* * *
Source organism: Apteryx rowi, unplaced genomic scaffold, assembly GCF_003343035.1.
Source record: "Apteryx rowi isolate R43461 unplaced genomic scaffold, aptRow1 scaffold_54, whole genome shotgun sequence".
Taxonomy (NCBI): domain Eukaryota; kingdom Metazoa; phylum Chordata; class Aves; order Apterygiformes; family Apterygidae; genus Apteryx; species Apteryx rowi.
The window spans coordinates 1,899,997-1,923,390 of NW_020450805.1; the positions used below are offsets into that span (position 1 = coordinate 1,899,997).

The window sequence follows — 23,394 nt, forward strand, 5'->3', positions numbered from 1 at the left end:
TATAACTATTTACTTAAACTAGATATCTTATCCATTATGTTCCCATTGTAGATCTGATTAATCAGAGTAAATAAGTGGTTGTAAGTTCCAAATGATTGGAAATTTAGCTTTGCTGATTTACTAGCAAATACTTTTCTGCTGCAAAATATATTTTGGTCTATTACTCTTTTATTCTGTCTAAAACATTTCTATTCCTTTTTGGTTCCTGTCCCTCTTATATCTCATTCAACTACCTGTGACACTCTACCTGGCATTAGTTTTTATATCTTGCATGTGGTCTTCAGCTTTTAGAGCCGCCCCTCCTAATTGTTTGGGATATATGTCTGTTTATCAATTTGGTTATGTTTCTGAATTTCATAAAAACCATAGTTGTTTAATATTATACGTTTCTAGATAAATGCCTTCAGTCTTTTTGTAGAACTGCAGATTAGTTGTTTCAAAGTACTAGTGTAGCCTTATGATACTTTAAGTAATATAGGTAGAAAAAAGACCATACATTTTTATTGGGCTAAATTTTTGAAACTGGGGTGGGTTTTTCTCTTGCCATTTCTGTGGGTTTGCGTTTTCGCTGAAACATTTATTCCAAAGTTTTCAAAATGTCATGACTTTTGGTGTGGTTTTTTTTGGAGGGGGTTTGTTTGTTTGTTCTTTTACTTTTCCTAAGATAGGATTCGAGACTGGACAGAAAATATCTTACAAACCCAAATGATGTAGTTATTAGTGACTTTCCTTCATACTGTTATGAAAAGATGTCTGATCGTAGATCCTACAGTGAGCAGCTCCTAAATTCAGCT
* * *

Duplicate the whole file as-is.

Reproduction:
Source organism: Apteryx rowi, unplaced genomic scaffold, assembly GCF_003343035.1.
Source record: "Apteryx rowi isolate R43461 unplaced genomic scaffold, aptRow1 scaffold_54, whole genome shotgun sequence".
Taxonomy (NCBI): domain Eukaryota; kingdom Metazoa; phylum Chordata; class Aves; order Apterygiformes; family Apterygidae; genus Apteryx; species Apteryx rowi.
The window spans coordinates 1,899,997-1,923,390 of NW_020450805.1; the positions used below are offsets into that span (position 1 = coordinate 1,899,997).

The window sequence follows — 23,394 nt, forward strand, 5'->3', positions numbered from 1 at the left end:
TATAACTATTTACTTAAACTAGATATCTTATCCATTATGTTCCCATTGTAGATCTGATTAATCAGAGTAAATAAGTGGTTGTAAGTTCCAAATGATTGGAAATTTAGCTTTGCTGATTTACTAGCAAATACTTTTCTGCTGCAAAATATATTTTGGTCTATTACTCTTTTATTCTGTCTAAAACATTTCTATTCCTTTTTGGTTCCTGTCCCTCTTATATCTCATTCAACTACCTGTGACACTCTACCTGGCATTAGTTTTTATATCTTGCATGTGGTCTTCAGCTTTTAGAGCCGCCCCTCCTAATTGTTTGGGATATATGTCTGTTTATCAATTTGGTTATGTTTCTGAATTTCATAAAAACCATAGTTGTTTAATATTATACGTTTCTAGATAAATGCCTTCAGTCTTTTTGTAGAACTGCAGATTAGTTGTTTCAAAGTACTAGTGTAGCCTTATGATACTTTAAGTAATATAGGTAGAAAAAAGACCATACATTTTTATTGGGCTAAATTTTTGAAACTGGGGTGGGTTTTTCTCTTGCCATTTCTGTGGGTTTGCGTTTTCGCTGAAACATTTATTCCAAAGTTTTCAAAATGTCATGACTTTTGGTGTGGTTTTTTTTGGAGGGGGTTTGTTTGTTTGTTCTTTTACTTTTCCTAAGATAGGATTCGAGACTGGACAGAAAATATCTTACAAACCCAAATGATGTAGTTATTAGTGACTTTCCTTCATACTGTTATGAAAAGATGTCTGATCGTAGATCCTACAGTGAGCAGCTCCTAAATTCAGCT